Panel educates students on new Title IX procedures

UT's newly-appointed Title IX Coordinator walked students through the new, streamlined process at a panel presentation Tuesday night.

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If a University of Tennessee student finds themselves a victim of sexual violence, where do they go?

This year, they can walk into the brand-new Title IX Office on Melrose Avenue and their report will be the first step in a process UT’s Title IX staff spent the summer trying to perfect.

The Title IX Office teamed up with the Chancellor’s Honors Program to familiarize students with the 2017 Policy on Sexual Misconduct, Relationship Violence, Stalking and Retaliation by hosting a panel discussion on Tuesday night.

Title IX is the federal policy established in 1972 that prohibits discrimination based on the sex or gender of students and employees at educational institutions that receive federal funding. This includes prohibition of sexual harassment or violence.

The 2017 fall semester is the first time in school there has been a stand-alone Title IX Office. It’s run by Ashley Blamey, the former director of the Center for Health, Education, and Wellness.

During the panel, Blamey explained that if a student experiences harassment or violence, the Title IX Office is where they should go.

How it Works

Blamey told the audience to start by thinking of UT as a town that contains up to 40,000 people on any given day.

“Given the size of our community,” Blamey said, “there are going to be people who are outside of our community values.”

When something happens to a student that falls outside of UT’s community values and is relevant to Title IX, the student can walk into the office and make a report.

From there, the student has three options. They can request limited action, report to the Office of Student Conduct or report to law enforcement.

Limited action measures include connections to medical care, counseling, communication with faculty and any arrangements that need to be made with housing, work or transportation. The Title IX Office can also issue a no-contact directive, which Blamey describes as “a line in the sand” that UT can issue to stop interaction between two University-affiliated parties.

“These [limited action] pieces are designed so that someone can continue to live their life,” Blamey said.

If a student chooses limited action, they have the right to request that their contact with the Title IX Office never be released, as well as the right to refuse to name the respondent.

If a student chooses to report to the Office of Student Conduct, the person they accuse will be investigated by the Office of Student Conduct.

Betsy Smith, director of the Office of Student Conduct and Community Standards, who sat on the panel, explained that a school investigation looks different than criminal proceedings.

“We’re not looking to take away the life or liberty of an individual,” Smith said.

While a criminal court has to prove something took place “beyond a reasonable doubt,” the university has to prove something is “more likely than not.”

If the Office of Student Conduct meets that burden of proof, the accused person is subject to University discipline.

If a student chooses to report to law enforcement, a police investigation will take place with the goal of criminal prosecution in mind.

Blamey explained this process with a series of flowcharts and she reminded the audience “none of this is as simple as it looks on paper,” but the goal of the panel was to help students understand why the Title IX Office is here.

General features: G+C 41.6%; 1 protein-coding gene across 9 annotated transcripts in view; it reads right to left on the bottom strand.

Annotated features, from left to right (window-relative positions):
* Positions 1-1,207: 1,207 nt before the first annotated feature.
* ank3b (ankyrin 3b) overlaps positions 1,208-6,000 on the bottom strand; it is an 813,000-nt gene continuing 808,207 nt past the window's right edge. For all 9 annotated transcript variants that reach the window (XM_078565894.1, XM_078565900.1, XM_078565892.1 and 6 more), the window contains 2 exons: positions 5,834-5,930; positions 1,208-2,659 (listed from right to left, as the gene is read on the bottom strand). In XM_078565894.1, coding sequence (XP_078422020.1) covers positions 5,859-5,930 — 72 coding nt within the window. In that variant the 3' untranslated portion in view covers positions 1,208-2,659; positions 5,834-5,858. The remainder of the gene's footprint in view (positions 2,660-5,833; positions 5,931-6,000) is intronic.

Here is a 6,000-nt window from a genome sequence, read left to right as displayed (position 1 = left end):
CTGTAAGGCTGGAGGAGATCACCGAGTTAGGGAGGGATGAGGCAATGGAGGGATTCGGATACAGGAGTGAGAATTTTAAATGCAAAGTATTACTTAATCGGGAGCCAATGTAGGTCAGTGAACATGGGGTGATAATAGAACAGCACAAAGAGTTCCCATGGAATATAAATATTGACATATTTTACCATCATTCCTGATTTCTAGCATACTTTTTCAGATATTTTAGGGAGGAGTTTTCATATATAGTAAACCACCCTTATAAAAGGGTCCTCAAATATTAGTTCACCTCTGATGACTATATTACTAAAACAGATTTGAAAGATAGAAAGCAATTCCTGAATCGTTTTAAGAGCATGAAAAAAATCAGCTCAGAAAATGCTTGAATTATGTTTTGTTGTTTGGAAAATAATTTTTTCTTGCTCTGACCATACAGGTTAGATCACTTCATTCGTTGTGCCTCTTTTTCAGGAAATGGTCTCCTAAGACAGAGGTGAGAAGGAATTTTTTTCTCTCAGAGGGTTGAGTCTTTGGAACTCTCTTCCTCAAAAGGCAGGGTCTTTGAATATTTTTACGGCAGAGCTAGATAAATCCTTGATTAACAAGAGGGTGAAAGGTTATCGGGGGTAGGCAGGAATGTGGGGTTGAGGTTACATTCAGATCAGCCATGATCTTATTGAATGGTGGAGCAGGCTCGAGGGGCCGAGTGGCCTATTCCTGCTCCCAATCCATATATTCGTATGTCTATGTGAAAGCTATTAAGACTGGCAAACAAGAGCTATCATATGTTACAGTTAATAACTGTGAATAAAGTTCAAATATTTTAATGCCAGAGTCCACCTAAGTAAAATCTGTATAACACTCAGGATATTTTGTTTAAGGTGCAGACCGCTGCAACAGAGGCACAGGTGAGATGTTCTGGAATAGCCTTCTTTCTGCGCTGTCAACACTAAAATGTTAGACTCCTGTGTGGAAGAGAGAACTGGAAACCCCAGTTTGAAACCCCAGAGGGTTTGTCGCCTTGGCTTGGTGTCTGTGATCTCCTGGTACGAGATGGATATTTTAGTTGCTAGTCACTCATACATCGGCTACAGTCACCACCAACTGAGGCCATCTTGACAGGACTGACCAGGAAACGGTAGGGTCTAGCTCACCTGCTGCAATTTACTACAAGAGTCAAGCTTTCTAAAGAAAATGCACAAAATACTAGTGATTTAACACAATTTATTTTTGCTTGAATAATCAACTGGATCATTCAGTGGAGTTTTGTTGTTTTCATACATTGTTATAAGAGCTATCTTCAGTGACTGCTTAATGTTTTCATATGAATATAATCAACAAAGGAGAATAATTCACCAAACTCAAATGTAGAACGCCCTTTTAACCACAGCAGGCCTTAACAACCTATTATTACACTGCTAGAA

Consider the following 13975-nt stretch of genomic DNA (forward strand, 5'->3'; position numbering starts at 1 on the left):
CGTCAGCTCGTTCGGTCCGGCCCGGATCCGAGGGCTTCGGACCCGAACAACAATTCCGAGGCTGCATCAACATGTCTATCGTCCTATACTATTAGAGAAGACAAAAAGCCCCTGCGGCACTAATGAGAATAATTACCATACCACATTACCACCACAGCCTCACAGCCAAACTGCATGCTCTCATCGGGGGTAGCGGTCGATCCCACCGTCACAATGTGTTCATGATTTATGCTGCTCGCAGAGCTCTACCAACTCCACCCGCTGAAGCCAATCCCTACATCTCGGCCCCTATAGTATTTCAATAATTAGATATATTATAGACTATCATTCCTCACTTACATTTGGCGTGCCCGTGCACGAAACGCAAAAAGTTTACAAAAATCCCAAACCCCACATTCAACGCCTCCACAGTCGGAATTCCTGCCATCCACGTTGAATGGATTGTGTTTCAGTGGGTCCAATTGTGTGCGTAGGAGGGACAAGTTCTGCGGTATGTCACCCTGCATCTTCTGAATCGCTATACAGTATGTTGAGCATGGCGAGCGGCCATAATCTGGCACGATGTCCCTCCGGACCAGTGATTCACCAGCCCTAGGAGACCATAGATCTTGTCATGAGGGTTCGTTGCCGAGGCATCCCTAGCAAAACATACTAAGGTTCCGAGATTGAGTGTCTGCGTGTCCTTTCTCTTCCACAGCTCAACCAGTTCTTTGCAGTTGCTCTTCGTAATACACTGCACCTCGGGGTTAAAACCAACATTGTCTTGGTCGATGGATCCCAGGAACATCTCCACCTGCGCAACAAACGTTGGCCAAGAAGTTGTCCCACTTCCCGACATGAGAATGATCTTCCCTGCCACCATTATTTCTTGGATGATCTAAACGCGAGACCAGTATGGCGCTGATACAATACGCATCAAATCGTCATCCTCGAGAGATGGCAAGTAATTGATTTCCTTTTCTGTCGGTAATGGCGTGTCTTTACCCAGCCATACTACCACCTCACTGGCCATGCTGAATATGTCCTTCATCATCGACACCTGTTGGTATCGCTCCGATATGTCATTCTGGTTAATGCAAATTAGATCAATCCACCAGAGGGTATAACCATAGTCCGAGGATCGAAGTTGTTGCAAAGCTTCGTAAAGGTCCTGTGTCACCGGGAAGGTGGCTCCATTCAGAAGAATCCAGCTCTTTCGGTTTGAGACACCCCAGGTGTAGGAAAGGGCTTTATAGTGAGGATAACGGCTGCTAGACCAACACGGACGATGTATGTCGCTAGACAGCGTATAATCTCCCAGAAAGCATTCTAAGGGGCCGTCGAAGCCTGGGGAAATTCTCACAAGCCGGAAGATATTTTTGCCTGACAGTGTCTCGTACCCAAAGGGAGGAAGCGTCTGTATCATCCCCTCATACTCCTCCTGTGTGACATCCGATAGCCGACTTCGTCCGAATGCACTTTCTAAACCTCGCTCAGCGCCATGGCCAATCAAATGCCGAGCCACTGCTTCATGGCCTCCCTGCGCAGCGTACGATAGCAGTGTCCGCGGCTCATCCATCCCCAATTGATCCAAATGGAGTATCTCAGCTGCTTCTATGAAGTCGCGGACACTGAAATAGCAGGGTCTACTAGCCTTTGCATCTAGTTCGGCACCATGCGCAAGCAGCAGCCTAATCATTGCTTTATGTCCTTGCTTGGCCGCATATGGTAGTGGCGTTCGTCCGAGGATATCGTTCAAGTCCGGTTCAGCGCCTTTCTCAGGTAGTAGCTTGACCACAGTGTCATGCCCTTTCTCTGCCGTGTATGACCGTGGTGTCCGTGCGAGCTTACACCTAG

The Prevention Goals of Title IX

The main goal of the Title IX Office, as well as the Center for Health, Education, and Wellness (CHEW) is to prevent these incidents before they happen.

The process of prevention starts before new Vols even make it to campus. They take an online module the summer before their first semester and sit through a session on safety and consent at orientation.

“In Tennessee, some of our students have never had that conversation before,” Blamey said. “Some people say ‘you can’t educate to change this issue’ and I say ‘if that’s the case, we should all go home’.”

Once students are on campus, they can receive bystander training through CHEW’s Volunteers Speak Up program.

Blamey described Title IX issues as public health issues that all members of the campus community can work to prevent.

“Every single person in this room can help change this,” Blamey said. “If you are here, then you are part of the change.”

Title IX in 2017

Multiple students at the panel addressed concern over recent comments about Title IX investigations on campus made by Secretary of Education Betsy DeVos.

While Blamey acknowledged that UT will have to take into account any future guidance that comes from the federal government, she reassured the students present that the procedures put in place at UT are here to stay.

“There is no concern, or shouldn’t be, that Title IX is going away,” Blamey said.

So far this semester, Blamey said things have been running more smoothly than before.

The Title IX Office has seen an increase in reports. Since getting its own building, more students have been walking in.

The new policies were made with the experiences of students who are victimized and students who are accused in mind, and the panel was an early-semester push to make students aware of what those policies are and what the Title IX Office does.

“We’re worked really hard…to be more clear, to make the language more accessible,” Blamey said.

“As far as our interactions with students, it feels much more thoughtful.”

 

Featured Image by Nima Kasraie, courtesy of Creative Commons

Edited by Kaitlin Flippo

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